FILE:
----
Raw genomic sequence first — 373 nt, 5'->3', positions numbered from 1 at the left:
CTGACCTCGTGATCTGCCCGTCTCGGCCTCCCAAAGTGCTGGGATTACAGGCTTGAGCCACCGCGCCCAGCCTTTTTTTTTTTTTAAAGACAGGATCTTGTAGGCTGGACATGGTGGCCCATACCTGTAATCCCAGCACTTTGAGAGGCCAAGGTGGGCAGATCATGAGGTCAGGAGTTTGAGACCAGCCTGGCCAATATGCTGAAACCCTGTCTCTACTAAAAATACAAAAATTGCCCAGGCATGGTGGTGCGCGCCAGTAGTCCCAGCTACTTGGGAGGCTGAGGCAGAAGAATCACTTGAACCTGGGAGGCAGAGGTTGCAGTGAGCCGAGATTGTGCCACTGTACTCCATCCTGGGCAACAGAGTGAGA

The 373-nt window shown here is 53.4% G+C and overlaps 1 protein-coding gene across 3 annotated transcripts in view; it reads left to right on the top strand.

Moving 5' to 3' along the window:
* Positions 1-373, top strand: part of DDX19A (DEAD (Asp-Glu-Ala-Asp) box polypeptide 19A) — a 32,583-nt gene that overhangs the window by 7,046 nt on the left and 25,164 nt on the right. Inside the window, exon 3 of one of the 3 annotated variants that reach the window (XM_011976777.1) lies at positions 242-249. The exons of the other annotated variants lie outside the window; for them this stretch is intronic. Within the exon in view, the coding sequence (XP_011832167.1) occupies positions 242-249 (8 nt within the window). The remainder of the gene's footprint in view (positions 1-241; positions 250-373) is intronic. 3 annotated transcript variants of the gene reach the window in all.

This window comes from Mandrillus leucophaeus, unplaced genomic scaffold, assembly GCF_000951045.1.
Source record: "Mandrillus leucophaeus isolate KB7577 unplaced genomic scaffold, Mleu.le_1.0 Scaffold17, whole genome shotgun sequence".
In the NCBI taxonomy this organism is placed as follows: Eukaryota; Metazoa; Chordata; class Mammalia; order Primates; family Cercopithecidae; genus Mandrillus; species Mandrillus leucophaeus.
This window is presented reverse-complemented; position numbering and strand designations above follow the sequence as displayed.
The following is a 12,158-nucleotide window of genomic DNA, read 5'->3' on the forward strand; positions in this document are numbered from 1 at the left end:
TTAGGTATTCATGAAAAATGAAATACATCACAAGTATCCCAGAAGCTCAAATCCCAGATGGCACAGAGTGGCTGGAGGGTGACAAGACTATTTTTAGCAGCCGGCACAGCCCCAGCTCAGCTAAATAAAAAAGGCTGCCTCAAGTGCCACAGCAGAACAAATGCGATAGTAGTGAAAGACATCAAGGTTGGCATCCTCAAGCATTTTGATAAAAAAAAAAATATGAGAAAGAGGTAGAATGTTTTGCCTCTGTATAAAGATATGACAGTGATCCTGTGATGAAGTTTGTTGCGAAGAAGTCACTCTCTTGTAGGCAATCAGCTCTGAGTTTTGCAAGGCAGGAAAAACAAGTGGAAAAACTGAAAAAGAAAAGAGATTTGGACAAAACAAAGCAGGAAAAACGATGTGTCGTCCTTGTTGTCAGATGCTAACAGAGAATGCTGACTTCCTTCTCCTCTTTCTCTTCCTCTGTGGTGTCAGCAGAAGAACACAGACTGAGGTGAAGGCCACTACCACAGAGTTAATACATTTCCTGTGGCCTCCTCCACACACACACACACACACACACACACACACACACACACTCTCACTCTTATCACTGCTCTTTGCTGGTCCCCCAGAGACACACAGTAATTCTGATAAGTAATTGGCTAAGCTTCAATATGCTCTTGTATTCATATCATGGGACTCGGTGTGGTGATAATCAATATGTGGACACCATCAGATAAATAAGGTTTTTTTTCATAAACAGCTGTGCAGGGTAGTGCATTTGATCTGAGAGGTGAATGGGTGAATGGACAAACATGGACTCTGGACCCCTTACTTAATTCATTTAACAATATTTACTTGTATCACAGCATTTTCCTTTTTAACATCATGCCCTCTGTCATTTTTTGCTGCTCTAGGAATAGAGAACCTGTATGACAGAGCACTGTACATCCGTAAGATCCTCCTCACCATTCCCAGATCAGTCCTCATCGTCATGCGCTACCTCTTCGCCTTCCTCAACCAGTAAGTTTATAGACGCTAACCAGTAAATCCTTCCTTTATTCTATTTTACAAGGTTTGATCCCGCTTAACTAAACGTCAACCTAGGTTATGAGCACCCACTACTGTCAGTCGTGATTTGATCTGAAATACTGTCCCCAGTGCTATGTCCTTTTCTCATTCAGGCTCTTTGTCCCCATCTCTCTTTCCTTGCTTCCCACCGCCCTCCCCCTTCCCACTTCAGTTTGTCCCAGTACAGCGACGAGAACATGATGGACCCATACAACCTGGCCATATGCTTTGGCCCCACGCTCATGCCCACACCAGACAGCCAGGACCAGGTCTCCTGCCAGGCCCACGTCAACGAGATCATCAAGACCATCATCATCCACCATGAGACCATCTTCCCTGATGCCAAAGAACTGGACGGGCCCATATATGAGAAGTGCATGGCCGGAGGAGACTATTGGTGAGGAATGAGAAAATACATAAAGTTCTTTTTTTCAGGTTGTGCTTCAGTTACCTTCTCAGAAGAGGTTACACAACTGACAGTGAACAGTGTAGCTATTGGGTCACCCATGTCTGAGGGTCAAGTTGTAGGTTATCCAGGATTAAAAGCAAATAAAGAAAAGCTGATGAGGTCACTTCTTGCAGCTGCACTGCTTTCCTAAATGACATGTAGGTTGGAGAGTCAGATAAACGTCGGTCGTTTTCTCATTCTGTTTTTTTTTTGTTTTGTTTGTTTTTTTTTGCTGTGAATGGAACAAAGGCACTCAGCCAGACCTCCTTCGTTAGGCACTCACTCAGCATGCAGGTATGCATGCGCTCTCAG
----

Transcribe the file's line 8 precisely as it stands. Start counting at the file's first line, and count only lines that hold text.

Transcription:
In the NCBI taxonomy this organism is placed as follows: Eukaryota; Metazoa; Chordata; class Mammalia; order Primates; family Cercopithecidae; genus Mandrillus; species Mandrillus leucophaeus.